I’m thankful for a home I love in a quirky, little village in a quirky, little state. It’s one of the most diverse places I’ve ever lived—not racially or ethnically perhaps, but in most other ways. And it’s gorgeous ten and a half months of the year.

Finally, I’m thankful for good food, much of it produced right here in Vermont. I’m thankful I have access to quality food grown and raised in a thoughtful way by people who care about their impact on the planet. Most of what is on our Thanksgiving table will have been produced on small-scale farms within about 50 miles of our home, whether it’s turkey, vegetables, or the makings of a pie. Yeah, I’m thankful for pie too.

To help support those in need, I hope you’ll join me in donating to your local food shelf this holiday season, and throughout the year.

Classic Apple Pie with Buttermilk Spice Ice Cream

Makes one 9-inch double crust pie with ample ice cream

To make the ice cream:
2 cups real buttermilk
½ cup sugar
pinch of salt
1 cup heavy cream
1 tablespoon vanilla extract
1 teaspoon cinnamon
½ teaspoon freshly ground nutmeg
½ teaspoon allspice
pinch of cloves
pinch of cardamom

In a medium bowl, whisk together the buttermilk, sugar, and salt until the sugar is dissolved. Stir in the cream, vanilla, and spices. Cover and refrigerate 2 hours or overnight, stirring occasionally to distribute the spices. Follow the instructions on your ice cream maker to make into ice cream.

To make the pie:

Prepare the crust:
2½ cups all-purpose flour
1 teaspoon kosher salt
½ pound cold, unsalted butter, cut into 1-inch pieces
¼ cup ice water

You can make the crust the old-fashioned way with a pastry blender, but I find that a food processor works just as well and is a heck of a lot easier. Put the flour, salt, and butter in the processor and process about 10 seconds, until the mixture is grainy. Add the ice water a little at a time, while the machine is going, and process up to 30 seconds. Be careful not to over process. The dough should just hold together when you pinch it. If it doesn’t add a little more water.

Remove the dough onto waxed paper (or your preferred surface) and shape it into two flat disks (do not over handle it). Wrap each disk in waxed paper and chill for an hour.

Prepare the pie:
9 apples (I like McIntosh), peeled, cored and cut into eighths
Juice of 1 lemon
½ cup sugar
1 teaspoon cinnamon
½ teaspoon allspice
pinch of cloves
3 tablespoons unsalted butter, cut into small pieces

Preheat the oven to 400˚F. In a large bowl, combine the apples and lemon juice. Sprinkle with the sugar and spices and stir gently until the apples are well coated.

On a lightly floured surface, roll the dough disks out with a rolling pin until they’re even and about ¼-inch thick. Transfer one disk to a pie plate. Put the apples on top of the crust, mounding them toward the center. Add the butter pieces, distributing them evenly over the apples. Cover with the second crust and trim off any extra. Seal the rim (I like to pinch it together in a crimped pattern, but a fork works well too), and vent the top with a fork or knife.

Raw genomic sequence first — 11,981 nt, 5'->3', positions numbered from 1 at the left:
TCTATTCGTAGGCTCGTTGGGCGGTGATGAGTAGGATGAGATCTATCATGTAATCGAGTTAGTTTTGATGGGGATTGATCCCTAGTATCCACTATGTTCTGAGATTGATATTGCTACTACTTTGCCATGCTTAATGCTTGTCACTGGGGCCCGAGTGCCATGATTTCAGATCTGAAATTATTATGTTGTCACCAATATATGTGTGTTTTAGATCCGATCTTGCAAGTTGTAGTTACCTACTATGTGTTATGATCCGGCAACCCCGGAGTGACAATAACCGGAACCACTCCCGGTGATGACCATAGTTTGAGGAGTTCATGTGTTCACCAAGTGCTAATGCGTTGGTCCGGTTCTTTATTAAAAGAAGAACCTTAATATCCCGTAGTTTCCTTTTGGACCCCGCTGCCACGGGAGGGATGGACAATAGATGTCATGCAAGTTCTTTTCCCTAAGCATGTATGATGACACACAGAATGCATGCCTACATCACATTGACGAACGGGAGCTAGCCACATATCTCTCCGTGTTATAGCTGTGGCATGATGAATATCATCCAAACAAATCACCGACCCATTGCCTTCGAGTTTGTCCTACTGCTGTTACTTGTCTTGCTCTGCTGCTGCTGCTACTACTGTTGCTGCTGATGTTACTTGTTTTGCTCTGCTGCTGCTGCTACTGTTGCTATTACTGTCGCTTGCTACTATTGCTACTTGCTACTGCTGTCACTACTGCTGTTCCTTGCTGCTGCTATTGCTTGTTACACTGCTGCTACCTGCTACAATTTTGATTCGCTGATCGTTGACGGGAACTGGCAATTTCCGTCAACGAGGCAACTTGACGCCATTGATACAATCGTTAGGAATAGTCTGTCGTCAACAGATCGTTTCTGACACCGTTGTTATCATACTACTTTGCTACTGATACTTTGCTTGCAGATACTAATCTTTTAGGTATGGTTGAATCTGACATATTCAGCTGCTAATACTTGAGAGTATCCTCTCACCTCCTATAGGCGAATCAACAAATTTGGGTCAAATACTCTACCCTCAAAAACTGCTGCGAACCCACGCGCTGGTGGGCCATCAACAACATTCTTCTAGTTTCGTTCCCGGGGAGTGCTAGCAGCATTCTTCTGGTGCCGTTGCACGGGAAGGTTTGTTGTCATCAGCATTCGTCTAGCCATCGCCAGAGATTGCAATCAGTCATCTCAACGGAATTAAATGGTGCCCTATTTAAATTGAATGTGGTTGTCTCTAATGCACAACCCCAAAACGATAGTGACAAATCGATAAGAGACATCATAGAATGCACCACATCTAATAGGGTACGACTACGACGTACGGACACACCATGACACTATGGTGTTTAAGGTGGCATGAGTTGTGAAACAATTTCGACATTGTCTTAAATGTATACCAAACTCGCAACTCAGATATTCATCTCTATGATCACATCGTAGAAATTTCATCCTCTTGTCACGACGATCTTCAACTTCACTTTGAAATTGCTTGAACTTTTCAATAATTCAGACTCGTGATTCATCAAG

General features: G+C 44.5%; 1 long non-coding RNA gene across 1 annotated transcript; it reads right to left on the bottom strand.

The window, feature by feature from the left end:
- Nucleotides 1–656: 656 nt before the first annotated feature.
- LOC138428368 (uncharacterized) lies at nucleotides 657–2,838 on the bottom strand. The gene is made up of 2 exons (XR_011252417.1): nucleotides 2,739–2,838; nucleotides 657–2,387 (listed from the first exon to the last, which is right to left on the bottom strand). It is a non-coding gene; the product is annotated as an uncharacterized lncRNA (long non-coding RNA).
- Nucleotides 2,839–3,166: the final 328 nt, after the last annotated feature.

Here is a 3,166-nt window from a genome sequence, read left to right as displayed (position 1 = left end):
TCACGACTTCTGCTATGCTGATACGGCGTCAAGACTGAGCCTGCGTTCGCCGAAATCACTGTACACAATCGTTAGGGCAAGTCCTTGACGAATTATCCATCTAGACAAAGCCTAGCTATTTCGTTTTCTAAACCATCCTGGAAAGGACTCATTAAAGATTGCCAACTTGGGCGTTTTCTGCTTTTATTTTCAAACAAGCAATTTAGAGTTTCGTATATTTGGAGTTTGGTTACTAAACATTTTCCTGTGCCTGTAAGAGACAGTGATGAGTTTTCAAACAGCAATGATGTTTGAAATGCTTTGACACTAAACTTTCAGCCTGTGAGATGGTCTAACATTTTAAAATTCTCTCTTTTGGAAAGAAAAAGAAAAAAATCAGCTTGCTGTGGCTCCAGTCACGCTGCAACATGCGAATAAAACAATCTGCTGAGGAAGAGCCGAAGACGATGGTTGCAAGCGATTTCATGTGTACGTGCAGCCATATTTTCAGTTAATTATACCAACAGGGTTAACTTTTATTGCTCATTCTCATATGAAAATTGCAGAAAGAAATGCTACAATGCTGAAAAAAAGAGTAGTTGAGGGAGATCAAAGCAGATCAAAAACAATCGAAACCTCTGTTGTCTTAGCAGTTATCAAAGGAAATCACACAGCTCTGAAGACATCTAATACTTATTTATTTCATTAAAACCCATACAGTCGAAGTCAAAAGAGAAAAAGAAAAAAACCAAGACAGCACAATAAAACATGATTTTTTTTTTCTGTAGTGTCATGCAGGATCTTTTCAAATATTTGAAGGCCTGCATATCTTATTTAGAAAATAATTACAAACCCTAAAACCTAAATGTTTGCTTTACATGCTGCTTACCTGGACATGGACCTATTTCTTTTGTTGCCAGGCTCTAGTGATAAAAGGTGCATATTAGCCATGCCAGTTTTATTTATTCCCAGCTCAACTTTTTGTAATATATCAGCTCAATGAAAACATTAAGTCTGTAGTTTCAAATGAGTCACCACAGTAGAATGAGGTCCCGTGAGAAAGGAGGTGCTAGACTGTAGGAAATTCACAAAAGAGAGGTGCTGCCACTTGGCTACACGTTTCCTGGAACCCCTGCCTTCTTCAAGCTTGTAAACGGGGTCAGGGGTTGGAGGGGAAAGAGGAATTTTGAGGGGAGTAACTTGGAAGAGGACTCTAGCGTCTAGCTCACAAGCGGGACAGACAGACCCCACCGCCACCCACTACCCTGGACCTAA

Put the pie in the oven and lower it to 375˚F. Bake about 40 minutes, until the crust is golden brown (be careful not to over bake and burn your crust). Serve warm, topped with ice cream.

Monday, September 22, 2014

Inconstant Gardener (or Life Lessons I’ve Learned from Gardening)

First official day of fall today, although we had our first hard frost a few nights ago, always a more definitive marker for the end of summer than a date on the calendar. It’s felt like fall for a few weeks now, though, with Isabel back at college and Faye absorbed in her busy high school life. Chris is back to teaching, and I’m trying to buckle down to a more productive work schedule myself. At the same time, September weather is usually the best of the year, with clear skies, crisp air, and a gentle sun. It drifts through the skylight above my desk, pulling me away from my computer and outside for a hike, bike, kayak or, so I can reassure myself I’m still being productive, to the garden.

Wednesday, August 20, 2014

Island Time

When most people think of Vermont, one of the first things that comes to mind is the Green Mountains, thanks to their popular ski slopes and hiking trails. But an equally notable natural resource, and a highlight of the state for me, is Lake Champlain. Friends from out of state are often surprised to hear that it’s the sixth largest freshwater lake in the country, after the five Great Lakes. Spanning 120 miles along Vermont’s western side, it’s flanked by New York’s Adirondack Mountains and also offers spectacular views of the Greens.

Tuesday, July 29, 2014

Southern Exposure

I’ve been on the road again, this time to the Southeast, specifically Virginia and North Carolina. We packed up the car and drove down, crossing the Mason-Dixon Line near the town in Maryland where I spent most of my childhood. Growing up, I didn’t think of myself as a Southerner. Maryland, despite being below the Line, was technically a border state during the Civil War. The Battle of Antietam, which resulted in Lincoln’s Emancipation Proclamation, was just down the road, but at the same time one of my high school acquaintances was a direct descendent of Robert E. Lee. And the street I grew up on has a former slave auction block, now partially obscured by some shrubbery, on one of its corners.